Clive Ruggles


… is the study of beliefs and practices relating to the sky in the past, especially in prehistory, and the uses to which people's know- ledge of the skies was put.


Professional bodies

Free software tools

Basic declination calculator


by Andrew Smith

See the Tools page for more info


Springer Handbook (2014):


Ocarina Books publishes and distributes books relating to archaeo- and ethnoastronomy



This list of my books and selected papers and articles contains links and downloadable copies where available.

A Polynesian sighting wall


Ke Pānānā Kahiko o Hanamauloai

A paper by Patrick V. Kirch, Clive Ruggles and Warren Sharp published in the March 2013 issue of Journal of the Polynesian Society describes a unique monument on the Hawaiian island of Maui interpreted by the authors as a “sighting wall” built in the 15th century to commemorate long-distance Polynesian voyaging.


The authors reach this conclusion by combining archaeological and archaeoastronomical evidence, together with precise Uranium-series dating.


In Hawaiian traditions, Newe (the Southern Cross) was used as a marker to guide the navigator to Kahiki (Tahiti), the ancestral homeland.

Kahikinui (“Big Tahiti”) is an isolated district of south-eastern Maui where the pre-contact landscape survives unusually well. Hanamauloa is a coastal location, particularly inaccessible today, and it was here that Kirch introduced Ruggles to a unique monument referred to in ethnographic testimony as the pānānā, or “sighting wall”. It is an isolated stretch of well-constructed linear wall, unconnected to anything else, with a large central notch framing a clear view of a segment of ocean to the south.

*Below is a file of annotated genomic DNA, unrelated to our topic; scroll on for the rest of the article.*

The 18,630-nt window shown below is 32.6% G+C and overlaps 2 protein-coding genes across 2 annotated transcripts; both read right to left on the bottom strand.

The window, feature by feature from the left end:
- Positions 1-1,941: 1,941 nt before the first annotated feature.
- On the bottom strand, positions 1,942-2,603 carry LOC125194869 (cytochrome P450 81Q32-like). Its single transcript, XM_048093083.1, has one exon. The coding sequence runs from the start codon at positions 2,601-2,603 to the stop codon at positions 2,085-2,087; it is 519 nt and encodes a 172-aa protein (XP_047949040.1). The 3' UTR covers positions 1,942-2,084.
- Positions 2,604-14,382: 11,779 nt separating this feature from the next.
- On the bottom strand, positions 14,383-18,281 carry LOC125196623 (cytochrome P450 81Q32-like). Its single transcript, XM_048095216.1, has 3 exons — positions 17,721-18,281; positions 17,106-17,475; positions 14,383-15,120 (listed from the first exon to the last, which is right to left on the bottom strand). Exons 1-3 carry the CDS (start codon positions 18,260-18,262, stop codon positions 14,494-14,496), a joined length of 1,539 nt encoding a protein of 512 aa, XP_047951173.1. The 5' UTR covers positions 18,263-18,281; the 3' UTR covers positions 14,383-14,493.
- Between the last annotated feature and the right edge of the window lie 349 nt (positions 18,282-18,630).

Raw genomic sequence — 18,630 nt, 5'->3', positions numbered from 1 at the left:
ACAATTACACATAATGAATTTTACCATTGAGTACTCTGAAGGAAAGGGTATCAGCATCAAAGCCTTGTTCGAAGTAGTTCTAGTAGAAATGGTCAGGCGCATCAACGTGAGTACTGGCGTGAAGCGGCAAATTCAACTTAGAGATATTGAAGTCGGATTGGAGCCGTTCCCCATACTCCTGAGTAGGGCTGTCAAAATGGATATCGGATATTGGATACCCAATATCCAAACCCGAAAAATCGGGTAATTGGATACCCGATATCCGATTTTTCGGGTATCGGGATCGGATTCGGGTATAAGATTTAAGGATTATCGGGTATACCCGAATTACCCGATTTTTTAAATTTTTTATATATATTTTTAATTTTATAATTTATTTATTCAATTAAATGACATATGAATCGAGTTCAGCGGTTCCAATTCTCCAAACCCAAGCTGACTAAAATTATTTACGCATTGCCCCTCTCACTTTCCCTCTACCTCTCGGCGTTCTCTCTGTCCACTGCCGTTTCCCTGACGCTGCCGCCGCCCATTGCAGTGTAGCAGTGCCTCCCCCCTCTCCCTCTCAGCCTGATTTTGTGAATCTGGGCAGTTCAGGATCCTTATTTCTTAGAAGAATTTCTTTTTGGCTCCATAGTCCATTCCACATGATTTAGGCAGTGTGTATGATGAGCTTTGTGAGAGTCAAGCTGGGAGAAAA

Our investigations revealed that the wall, together with an associated cairn and upright stone to the south, are positioned so that the notch framed the stars of the Southern Cross (as it still does, but precession has shifted the constellation lower in the sky). The constellation appeared at its most upright when right above the upright slab. Precise Uranium-series dating of branch coral associated with the cairn suggests a date of AD 1444 ± 4 for the construction and/or use of the site.

We suggest that the pānānā was not so much an observational device as a structure built to commemorate long-distance voyaging. It may well relate to a particular figure important in Hawaiian oral traditions, the voyaging chief La‘amaikahiki.

The geographical situation of the monument is also of interest: it sits within an area containing a number of place-names referring to ancestral Polynesian lands.

Go to the JPS website

Return to the research page

Return to the publications page

Return to the home page

Astronomical heritage

Portal to the Heritage of Astronomy

Read more on the UNESCO–IAU Portal to the Heritage of Astronomy and about astronomical heritage in general

Free downloads

ICOMOS–IAU Thematic Studies on Astronomical Heritage

No. 1 (2010): See here for more information or click here to download a copy directly (46 Mb)

No. 2 (2017): See here for more information or click here to download a copy (19 Mb)


Astronomical World Heritage


Download a copy of an article published in A&G (Aug 2019 issue)

Stonehenge and Ancient Astronomy


Download a copy of the Royal Astronomical Society’s factsheet

Alice Ruggles Trust

If you are looking for things related to Alice and/or information about stalking, please visit the Alice Ruggles Trust website